The committee has been engaged in ongoing discussions with the Biden administration about its plans for the investigation as it has taken the lead role in examining all things related to January 6 and prepares to issue its first round of subpoenas, two sources familiar with the matter told CNN.
Phone records from former President Donald Trump’s White House will likely not be among the first subpoena targets as a source familiar with the matter told CNN that the committee has not broached the topic during preliminary discussions with the Executive Branch. But the panel is actively considering the possibility of pursuing those records and other relevant documents that could raise additional executive privilege questions, the source added.
But what that will entail still remains unclear.
Still, the Archives noted that there is a process “by which the Congress and the incumbent administration may request access to records of former administrations.”
But doing so may be fraught with political challenges. Biden has the ultimate say over whether those phone records from the Trump White House can be shared with the committee or if doing so could compromise the privilege of the presidency itself.
Deciding the latter could pose a potentially uncomfortable political scenario should the Democrat-led committee decide to pursue more extreme legal avenues in an attempt to obtain those records.
A source familiar with ongoing engagement between the committee and Biden administration suggested the panel is still deciding if it wants to go down that road, telling CNN it is still “TBD” whether specific requests will be made during staff meetings with the executive branch.
Biden’s executive privilege and Trump’s
The Biden administration has formally declined to assert executive privilege over testimony related to January 6, telling former Justice Department officials in a letter they were free to provide “unrestricted testimony,” but it remains unclear if that view also applies to records and documents from the Trump White House.
Trump can also assert executive privilege if the committee does ultimately request the records, though Biden would still have the opportunity to overrule him, according to federal regulations for presidential records managed by the National Archives.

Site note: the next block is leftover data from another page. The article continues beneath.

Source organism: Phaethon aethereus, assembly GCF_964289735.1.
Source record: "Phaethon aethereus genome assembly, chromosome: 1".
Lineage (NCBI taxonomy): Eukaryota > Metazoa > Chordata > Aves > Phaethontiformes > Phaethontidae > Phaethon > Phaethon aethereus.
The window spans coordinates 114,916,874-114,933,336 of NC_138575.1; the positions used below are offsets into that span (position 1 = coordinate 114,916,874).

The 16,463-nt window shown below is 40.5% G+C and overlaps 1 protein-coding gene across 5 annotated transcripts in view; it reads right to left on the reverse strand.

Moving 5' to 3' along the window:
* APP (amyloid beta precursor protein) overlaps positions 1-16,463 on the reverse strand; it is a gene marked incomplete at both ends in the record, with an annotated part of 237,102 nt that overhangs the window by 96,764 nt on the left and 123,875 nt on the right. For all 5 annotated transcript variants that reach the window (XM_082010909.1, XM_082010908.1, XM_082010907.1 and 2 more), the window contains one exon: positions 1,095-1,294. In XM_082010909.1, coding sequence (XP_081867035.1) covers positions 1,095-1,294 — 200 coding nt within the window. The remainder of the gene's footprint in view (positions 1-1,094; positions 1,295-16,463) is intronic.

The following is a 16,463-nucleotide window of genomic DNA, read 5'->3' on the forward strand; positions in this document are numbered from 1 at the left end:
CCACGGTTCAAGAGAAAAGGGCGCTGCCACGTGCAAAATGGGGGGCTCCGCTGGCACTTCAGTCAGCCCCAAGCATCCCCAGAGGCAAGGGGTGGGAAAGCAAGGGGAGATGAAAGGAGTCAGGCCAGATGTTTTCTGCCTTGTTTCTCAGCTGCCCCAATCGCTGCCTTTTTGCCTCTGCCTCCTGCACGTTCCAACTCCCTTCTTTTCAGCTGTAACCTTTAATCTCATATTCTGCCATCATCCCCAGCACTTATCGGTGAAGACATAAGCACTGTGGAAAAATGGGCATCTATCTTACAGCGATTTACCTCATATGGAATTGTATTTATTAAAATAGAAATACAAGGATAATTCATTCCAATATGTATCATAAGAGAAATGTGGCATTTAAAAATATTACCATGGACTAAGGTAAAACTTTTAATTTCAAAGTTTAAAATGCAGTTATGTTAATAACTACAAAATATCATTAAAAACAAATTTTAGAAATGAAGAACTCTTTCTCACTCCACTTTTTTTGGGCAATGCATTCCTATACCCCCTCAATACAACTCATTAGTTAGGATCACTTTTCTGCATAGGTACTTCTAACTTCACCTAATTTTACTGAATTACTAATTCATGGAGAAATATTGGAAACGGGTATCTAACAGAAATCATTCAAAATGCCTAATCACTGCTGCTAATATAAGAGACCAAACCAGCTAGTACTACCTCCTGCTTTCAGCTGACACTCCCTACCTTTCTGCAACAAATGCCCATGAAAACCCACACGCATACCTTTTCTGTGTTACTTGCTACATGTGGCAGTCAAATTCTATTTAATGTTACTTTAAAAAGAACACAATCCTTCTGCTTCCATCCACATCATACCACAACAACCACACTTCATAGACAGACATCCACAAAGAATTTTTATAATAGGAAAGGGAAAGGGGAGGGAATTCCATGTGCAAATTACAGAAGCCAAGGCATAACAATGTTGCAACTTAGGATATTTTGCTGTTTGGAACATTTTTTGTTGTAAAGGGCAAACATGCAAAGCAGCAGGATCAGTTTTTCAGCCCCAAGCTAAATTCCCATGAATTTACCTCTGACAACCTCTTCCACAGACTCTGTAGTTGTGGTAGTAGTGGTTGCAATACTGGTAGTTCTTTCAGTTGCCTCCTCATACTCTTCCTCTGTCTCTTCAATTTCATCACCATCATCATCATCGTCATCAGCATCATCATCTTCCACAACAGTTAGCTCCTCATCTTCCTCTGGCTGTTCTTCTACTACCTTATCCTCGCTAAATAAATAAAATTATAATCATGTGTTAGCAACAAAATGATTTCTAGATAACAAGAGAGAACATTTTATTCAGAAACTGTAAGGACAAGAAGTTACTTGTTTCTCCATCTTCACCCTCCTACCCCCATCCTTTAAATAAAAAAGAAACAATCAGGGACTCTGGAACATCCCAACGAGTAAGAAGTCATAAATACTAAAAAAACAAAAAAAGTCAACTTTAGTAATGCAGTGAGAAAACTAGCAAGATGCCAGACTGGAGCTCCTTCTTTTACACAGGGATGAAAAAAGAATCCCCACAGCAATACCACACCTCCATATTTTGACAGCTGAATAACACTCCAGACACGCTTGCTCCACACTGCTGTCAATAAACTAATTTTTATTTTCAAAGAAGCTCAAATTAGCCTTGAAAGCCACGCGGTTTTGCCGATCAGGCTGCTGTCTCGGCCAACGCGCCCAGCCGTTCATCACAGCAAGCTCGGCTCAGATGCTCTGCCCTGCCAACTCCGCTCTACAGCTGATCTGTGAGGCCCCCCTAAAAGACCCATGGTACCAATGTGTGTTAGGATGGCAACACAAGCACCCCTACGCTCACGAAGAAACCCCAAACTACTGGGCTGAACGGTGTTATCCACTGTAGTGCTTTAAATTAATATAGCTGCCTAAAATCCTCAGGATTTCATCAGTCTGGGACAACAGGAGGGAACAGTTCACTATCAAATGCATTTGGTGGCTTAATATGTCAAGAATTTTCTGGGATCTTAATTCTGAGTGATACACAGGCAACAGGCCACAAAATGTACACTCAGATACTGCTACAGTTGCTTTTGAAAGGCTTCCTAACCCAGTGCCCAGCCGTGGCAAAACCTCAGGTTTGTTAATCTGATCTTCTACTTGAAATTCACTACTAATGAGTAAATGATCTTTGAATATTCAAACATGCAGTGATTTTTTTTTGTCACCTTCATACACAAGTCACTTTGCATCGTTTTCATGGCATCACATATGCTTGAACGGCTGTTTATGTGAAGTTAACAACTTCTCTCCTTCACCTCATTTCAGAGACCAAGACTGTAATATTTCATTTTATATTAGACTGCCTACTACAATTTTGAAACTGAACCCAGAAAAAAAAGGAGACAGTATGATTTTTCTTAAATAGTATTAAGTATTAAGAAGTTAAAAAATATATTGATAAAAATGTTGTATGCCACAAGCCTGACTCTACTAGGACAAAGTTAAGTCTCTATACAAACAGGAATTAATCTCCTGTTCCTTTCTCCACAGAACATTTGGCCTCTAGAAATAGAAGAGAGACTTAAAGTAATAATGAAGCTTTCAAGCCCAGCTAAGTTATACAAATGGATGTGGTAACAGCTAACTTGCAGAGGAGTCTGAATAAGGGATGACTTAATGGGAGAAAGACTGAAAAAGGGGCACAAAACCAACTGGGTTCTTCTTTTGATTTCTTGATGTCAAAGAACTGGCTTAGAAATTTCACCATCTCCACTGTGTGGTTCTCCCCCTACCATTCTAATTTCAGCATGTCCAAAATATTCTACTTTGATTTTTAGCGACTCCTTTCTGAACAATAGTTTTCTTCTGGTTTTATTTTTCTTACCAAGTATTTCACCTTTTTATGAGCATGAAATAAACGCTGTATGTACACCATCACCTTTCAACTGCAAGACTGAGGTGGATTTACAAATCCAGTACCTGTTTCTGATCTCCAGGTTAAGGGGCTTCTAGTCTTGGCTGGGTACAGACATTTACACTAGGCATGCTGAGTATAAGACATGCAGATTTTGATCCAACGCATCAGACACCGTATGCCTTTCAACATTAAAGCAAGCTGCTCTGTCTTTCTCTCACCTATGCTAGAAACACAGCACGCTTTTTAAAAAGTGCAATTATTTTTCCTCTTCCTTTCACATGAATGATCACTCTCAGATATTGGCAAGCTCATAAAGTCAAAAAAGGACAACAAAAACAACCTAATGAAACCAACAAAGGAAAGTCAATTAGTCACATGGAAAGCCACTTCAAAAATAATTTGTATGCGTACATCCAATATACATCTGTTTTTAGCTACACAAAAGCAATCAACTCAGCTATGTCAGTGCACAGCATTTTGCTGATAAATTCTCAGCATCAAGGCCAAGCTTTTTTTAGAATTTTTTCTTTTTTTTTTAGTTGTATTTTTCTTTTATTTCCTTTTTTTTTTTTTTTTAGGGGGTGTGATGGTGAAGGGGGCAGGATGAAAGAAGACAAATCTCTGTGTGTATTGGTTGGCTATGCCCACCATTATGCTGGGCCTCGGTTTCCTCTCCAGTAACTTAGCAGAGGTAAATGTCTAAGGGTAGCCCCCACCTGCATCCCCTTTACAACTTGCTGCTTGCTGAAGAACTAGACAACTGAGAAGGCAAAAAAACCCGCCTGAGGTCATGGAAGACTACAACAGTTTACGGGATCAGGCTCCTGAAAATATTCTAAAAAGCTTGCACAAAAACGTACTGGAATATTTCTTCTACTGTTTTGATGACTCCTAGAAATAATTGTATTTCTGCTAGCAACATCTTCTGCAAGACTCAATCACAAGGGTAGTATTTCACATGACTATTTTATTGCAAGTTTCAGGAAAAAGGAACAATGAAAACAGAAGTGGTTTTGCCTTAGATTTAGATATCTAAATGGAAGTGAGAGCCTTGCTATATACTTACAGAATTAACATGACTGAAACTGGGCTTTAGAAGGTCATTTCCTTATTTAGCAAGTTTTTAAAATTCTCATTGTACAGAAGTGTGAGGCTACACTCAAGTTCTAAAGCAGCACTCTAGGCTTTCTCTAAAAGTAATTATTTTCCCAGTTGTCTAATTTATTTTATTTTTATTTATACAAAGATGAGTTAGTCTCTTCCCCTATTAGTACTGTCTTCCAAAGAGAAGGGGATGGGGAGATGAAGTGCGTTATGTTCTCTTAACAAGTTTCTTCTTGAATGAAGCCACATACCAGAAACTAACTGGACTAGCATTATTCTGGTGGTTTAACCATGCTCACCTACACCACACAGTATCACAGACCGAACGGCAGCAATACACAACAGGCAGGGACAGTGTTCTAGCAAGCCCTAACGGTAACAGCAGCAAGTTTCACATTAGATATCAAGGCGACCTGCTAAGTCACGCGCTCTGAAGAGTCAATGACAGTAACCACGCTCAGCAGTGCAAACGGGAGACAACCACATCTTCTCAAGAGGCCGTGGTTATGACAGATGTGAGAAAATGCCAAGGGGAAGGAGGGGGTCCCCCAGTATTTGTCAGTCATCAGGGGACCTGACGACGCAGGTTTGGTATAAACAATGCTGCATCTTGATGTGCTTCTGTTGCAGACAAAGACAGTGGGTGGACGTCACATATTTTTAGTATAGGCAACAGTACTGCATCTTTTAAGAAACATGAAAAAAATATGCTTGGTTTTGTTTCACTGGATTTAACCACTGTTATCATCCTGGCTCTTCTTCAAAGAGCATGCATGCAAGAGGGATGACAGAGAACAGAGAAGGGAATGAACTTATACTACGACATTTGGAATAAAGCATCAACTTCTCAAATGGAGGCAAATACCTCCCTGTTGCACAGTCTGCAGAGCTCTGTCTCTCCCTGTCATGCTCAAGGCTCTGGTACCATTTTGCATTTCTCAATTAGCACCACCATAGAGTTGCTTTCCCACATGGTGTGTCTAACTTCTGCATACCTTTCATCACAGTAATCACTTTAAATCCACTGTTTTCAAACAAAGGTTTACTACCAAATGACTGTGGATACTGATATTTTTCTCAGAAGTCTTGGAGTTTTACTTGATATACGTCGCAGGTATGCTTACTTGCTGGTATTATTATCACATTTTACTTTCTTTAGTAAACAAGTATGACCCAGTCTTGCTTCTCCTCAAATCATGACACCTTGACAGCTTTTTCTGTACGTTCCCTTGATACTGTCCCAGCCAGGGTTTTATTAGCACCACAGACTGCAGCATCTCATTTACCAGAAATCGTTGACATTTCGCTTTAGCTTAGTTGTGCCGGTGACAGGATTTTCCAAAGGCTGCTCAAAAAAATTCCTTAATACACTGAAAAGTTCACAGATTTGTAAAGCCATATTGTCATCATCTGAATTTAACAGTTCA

The process for requesting the call logs and other executive branch records begins with a court-established doctrine known as the “accommodation process,” according to Norm Eisen, who served as special counsel to the House Judiciary Committee for Trump’s second impeachment and trial, during which investigators say the White House largely refused to hand over any relevant documents or records that were requested.
“First you have some combination of written requests and phone conversations to describe what you want, because of constitutional balance of power issues, both sides are supposed to work with each other informally. If that breaks down, you move to the subpoena process, if that breaks down, you go to court,” Eisen, a CNN contributor, said.
Should Biden deem the White House call logs and other internal documents as being protected by executive privilege, the committee will then have to decide if it wants to challenge that decision through litigation — a move that would likely require a months-long court battle.
So far, the Justice Department and the White House Counsel’s Office are letting the six former DOJ officials who witnessed Trump’s pressure on election fraud share what they know with Congress, because January 6 and what led to it is an “exceptional situation” in “which the congressional need for information outweighs the Executive Branch’s interest in maintaining confidentiality.”
There are also other ways the committee could potentially get its hands on those call logs. During Trump’s second impeachment, House investigators faced obtained White House call records from the phone provider after the executive branch made clear it was not going to cooperate.
Shedding light on Trump’s January 6 whereabouts
Questions about how the committee will proceed with regards to potential subpoenas come as it has taken over key witness interviews that were just about to be conducted by another congressional panel.
The select committee, which met virtually on Monday to discuss plans for the weeks ahead, is still in the process of hiring staff and determining the exact scope of its investigation, but members of the panel have already made clear it will issue “quite a few” subpoenas, likely by the end of August.
Specific subpoena targets, however, remain unclear as members have expressed interest in hearing from anyone who might be able to shed light on Trump’s whereabouts on January 6 and reviewing all relevant documents that might exist, including various memos written by senior Trump officials that have not yet been handed over.